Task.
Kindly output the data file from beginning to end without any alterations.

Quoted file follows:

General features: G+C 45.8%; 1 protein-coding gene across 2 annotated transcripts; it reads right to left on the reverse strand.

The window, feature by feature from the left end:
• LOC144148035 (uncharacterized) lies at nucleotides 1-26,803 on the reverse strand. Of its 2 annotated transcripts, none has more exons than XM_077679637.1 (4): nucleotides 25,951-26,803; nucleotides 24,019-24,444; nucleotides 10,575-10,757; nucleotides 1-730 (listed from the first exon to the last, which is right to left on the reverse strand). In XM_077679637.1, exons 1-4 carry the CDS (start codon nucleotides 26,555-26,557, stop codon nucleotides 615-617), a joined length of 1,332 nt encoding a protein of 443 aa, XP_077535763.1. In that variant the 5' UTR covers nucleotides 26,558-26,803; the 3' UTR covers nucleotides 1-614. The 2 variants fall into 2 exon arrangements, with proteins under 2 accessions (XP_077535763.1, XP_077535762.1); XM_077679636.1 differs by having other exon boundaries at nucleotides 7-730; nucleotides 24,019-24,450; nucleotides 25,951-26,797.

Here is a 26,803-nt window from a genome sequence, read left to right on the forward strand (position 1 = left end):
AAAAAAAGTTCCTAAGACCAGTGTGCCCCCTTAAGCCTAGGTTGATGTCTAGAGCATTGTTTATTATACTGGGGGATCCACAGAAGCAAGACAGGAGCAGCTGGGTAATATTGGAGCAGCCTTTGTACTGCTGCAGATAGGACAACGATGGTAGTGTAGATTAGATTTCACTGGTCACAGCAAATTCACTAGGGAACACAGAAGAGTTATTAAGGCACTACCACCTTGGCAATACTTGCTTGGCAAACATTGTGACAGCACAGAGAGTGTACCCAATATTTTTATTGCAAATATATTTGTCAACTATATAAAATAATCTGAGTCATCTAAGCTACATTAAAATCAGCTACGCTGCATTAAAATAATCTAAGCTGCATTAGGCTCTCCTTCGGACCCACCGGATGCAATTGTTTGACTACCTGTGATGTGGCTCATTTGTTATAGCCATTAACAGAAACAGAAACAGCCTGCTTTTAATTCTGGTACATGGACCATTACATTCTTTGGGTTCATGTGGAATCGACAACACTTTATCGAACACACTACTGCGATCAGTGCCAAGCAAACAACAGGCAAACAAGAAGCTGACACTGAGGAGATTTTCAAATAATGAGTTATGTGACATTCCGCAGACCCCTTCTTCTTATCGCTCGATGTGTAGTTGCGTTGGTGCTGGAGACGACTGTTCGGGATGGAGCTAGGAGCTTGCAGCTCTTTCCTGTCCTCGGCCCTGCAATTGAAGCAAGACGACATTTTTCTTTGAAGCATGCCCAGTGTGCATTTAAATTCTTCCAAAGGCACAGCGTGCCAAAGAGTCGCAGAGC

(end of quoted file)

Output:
General features: G+C 45.8%; 1 protein-coding gene across 2 annotated transcripts; it reads right to left on the reverse strand.

The window, feature by feature from the left end:
• LOC144148035 (uncharacterized) lies at nucleotides 1-26,803 on the reverse strand. Of its 2 annotated transcripts, none has more exons than XM_077679637.1 (4): nucleotides 25,951-26,803; nucleotides 24,019-24,444; nucleotides 10,575-10,757; nucleotides 1-730 (listed from the first exon to the last, which is right to left on the reverse strand). In XM_077679637.1, exons 1-4 carry the CDS (start codon nucleotides 26,555-26,557, stop codon nucleotides 615-617), a joined length of 1,332 nt encoding a protein of 443 aa, XP_077535763.1. In that variant the 5' UTR covers nucleotides 26,558-26,803; the 3' UTR covers nucleotides 1-614. The 2 variants fall into 2 exon arrangements, with proteins under 2 accessions (XP_077535763.1, XP_077535762.1); XM_077679636.1 differs by having other exon boundaries at nucleotides 7-730; nucleotides 24,019-24,450; nucleotides 25,951-26,797.

Here is a 26,803-nt window from a genome sequence, read left to right on the forward strand (position 1 = left end):
AAAAAAAGTTCCTAAGACCAGTGTGCCCCCTTAAGCCTAGGTTGATGTCTAGAGCATTGTTTATTATACTGGGGGATCCACAGAAGCAAGACAGGAGCAGCTGGGTAATATTGGAGCAGCCTTTGTACTGCTGCAGATAGGACAACGATGGTAGTGTAGATTAGATTTCACTGGTCACAGCAAATTCACTAGGGAACACAGAAGAGTTATTAAGGCACTACCACCTTGGCAATACTTGCTTGGCAAACATTGTGACAGCACAGAGAGTGTACCCAATATTTTTATTGCAAATATATTTGTCAACTATATAAAATAATCTGAGTCATCTAAGCTACATTAAAATCAGCTACGCTGCATTAAAATAATCTAAGCTGCATTAGGCTCTCCTTCGGACCCACCGGATGCAATTGTTTGACTACCTGTGATGTGGCTCATTTGTTATAGCCATTAACAGAAACAGAAACAGCCTGCTTTTAATTCTGGTACATGGACCATTACATTCTTTGGGTTCATGTGGAATCGACAACACTTTATCGAACACACTACTGCGATCAGTGCCAAGCAAACAACAGGCAAACAAGAAGCTGACACTGAGGAGATTTTCAAATAATGAGTTATGTGACATTCCGCAGACCCCTTCTTCTTATCGCTCGATGTGTAGTTGCGTTGGTGCTGGAGACGACTGTTCGGGATGGAGCTAGGAGCTTGCAGCTCTTTCCTGTCCTCGGCCCTGCAATTGAAGCAAGACGACATTTTTCTTTGAAGCATGCCCAGTGTGCATTTAAATTCTTCCAAAGGCACAGCGTGCCAAAGAGTCGCAGAGC